Monday November 19: Depart
The tour concludes after breakfast. Transfers have been arranged to either Kansai or Itami airports in Osaka for passengers booking their flights through Academy Travel. (B)
Dr Kathleen Olive
A literary and cultural historian with a PhD from the University of Sydney, with particular expertise in Italy, Spain and Japan.
Dr Kathleen Olive is a literary and cultural historian with close to 15 years’ experience leading tours to Italy, Spain, France, Turkey, Japan and the United States. She has a strong personal interest in the visual arts, interior design, fashion history and contemporary fiction.
Kathleen holds a BA with first class Honours and a PhD, both from the Department of Italian Studies at the University of Sydney. For a number of years she worked as a lecturer at the University of Sydney and the University of Technology, Sydney, teaching Italian language, literature and history. Kathleen continues to teach, as a national lecturer for the Australian Decorative and Fine Arts Society (ADFAS), and in adult education courses in Sydney. In 2015, her edition of the Codex Rustici (a 15th-century commonplace book that Kathleen worked on with Nerida Newbigin, for her doctoral studies and for publication) was presented to Pope Francis on his first official visit to Florence.
Kathleen’s historical and artistic knowledge stretches from the Middle Ages through to the early 20th century. In Italy she has led numerous tours focusing on the medieval and Renaissance periods. In Spain she has a particular concentration on the “Convivencia” of Islamic, Christian and Jewish cultures in the south, and on the medieval pilgrimage routes of the north. Her tours of the USA’s north-east have focused on American collectors and their Gilded Age reinventions of European glory days, and in Japan she is particularly interested in contemporary design, from fashion to architecture. Kathleen speaks fluent Italian, is conversant in Spanish and understands French.
Kathleen was first involved on a tour to Italy in 2003 and it sparked her passion for on-the-spot communication of art and history. Since 2010 she has worked exclusively for Academy Travel, leading 6 tours a year. She has designed a number of our popular tours, from the Florence residential, to surveys of the courts of Renaissance Italy and of central Italy’s villas and gardens, as well as “twin city” tours to Palermo and Naples and to Florence and Rome. Closer to home, Kathleen is leading Academy Travel’s inaugural tour to Japan and our popular tours to Tasmania.
We asked Kathleen, what do you enjoy most about leading a group tour?
“I really enjoy travelling with groups who share interests in the history, culture and even food of a destination. It means that those personal connections are there right from the beginning, just waiting to be made.”
“There’s nothing I enjoy more than finding out the particular interests of my fellow travellers – an artist, a dish they love eating, their memories of a particular place – and finding a way to make an experience happen for them. That might mean recommending a particular wine bar, directing them to a museum that features artists they already like, or suggesting the best time of day for a view over a town. It’s so satisfying to be involved in making these kinds of memories for people.”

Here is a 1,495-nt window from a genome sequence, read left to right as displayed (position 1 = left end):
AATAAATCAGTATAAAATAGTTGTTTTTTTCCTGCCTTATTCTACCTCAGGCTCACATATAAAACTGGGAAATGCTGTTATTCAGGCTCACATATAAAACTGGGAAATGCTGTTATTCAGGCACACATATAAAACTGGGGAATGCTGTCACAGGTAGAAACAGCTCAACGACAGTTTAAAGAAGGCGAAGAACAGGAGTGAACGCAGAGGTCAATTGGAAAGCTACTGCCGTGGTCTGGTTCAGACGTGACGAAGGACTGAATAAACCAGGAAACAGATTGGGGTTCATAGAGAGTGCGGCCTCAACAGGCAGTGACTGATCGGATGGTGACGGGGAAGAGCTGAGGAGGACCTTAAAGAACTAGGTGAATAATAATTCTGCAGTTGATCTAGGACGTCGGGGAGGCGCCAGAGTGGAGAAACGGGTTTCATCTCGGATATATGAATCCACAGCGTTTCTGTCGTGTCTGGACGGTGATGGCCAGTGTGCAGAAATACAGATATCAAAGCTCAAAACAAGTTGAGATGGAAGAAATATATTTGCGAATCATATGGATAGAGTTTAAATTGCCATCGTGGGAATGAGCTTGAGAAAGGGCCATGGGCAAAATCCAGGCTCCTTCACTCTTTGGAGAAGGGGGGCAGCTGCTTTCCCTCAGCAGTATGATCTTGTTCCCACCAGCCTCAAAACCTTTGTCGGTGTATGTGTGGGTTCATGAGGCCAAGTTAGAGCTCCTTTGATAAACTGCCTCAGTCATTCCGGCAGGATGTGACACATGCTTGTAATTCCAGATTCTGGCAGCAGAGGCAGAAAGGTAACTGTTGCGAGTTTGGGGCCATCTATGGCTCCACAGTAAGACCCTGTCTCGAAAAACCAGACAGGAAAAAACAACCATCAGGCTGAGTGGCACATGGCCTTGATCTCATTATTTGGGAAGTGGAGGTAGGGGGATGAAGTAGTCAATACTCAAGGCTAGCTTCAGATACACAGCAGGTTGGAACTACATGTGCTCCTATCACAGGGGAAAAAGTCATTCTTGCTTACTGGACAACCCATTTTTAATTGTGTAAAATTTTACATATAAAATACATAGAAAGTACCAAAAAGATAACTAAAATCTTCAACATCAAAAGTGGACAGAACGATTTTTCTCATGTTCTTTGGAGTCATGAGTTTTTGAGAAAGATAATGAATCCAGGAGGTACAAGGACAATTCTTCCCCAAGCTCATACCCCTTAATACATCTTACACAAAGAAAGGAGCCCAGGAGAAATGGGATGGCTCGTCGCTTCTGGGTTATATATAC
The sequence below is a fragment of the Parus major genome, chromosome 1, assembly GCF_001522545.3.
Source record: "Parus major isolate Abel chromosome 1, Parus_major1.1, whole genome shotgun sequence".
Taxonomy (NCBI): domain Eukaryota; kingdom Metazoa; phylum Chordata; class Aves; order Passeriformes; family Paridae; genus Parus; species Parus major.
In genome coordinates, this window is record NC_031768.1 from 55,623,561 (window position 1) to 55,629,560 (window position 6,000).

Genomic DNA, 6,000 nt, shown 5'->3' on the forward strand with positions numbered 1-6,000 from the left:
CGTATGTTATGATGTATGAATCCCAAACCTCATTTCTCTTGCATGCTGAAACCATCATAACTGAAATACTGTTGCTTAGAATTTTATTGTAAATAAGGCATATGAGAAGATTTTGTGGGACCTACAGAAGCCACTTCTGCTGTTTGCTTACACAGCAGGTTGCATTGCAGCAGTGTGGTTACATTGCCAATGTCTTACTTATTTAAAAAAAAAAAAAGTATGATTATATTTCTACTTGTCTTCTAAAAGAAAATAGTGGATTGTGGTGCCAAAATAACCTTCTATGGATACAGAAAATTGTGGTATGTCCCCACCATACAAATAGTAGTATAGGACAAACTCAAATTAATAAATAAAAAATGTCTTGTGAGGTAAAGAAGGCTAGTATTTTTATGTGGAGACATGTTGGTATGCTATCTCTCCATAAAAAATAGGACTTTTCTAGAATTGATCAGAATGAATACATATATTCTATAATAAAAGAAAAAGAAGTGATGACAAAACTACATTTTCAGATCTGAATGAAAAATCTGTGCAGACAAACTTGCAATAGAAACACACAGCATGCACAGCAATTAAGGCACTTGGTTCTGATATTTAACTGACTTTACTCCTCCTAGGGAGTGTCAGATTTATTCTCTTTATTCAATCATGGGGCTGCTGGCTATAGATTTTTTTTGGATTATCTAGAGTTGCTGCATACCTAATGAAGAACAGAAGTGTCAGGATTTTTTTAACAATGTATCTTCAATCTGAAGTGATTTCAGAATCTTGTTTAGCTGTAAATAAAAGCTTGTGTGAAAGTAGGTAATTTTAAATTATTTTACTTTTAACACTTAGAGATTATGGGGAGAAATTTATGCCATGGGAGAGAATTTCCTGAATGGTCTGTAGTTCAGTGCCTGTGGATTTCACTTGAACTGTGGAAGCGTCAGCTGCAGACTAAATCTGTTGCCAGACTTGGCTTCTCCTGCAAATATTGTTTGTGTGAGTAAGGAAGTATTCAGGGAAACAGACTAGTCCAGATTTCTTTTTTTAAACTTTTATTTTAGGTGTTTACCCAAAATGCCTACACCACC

“Many of the people I travel with comment on my passion for the places I visit. It’s not just that I know my names and dates – it’s that I really enjoy bringing out the connections between history and art, for example, or between landscape and food. I never grow tired of injecting this kind of life into ‘dry’ academic knowledge.”
Unless otherwise stated in the itinerary, our tours include the following:
Any flights mentioned in the itinerary that take place during a tour
Land travel by private air-conditioned coach. Where appropriate, taxis or public transport are also used for short distance travel on some tours
All accommodation in hotels or apartments as stated in the itinerary
Breakfasts, lunches and dinners specifically stated as included in the itinerary
Drinks at welcome and farewell meals. Other meals may not have drinks included
Background talks on tour, site notes and online resources
Services of tour leader throughout tour
All entrance fees to sites mentioned in the itinerary
Local guides at some sites
Tips for drivers, local guides and restaurants for included meals
Costs involved in obtaining visas for countries visited, where required and when stated as included
Tours begin either at the arrival airport or the first hotel, depending on the itinerary. If you have booked your international flights with Academy Travel and arrive before the tour commences, we will provide airport to hotel transfers to the closest main city on your arrival, and to the closest airport at the end of the tour. These may be either individual or group transfers.
What is not included in the tour price?
Our tours do not include the following:
Return international/domestic air travel unless those flights take place during the tour
Special taxes and airport levies that can only be paid in cash at the destination. We will advise you of these charges (if any) before you depart
Travel insurance. We require all participants to have comprehensive travel insurance. A typical policy for one of our tours will cost from $160 upwards, depending on your age, pre-existing medical conditions, the countries you are visiting and the overall length of your trip
Lunches and dinners not specifically mentioned as included in the itinerary
Personal expenses such as laundry and phone calls
Costs associated with any activity mentioned as “optional” in the itinerary, or any suggested free time activity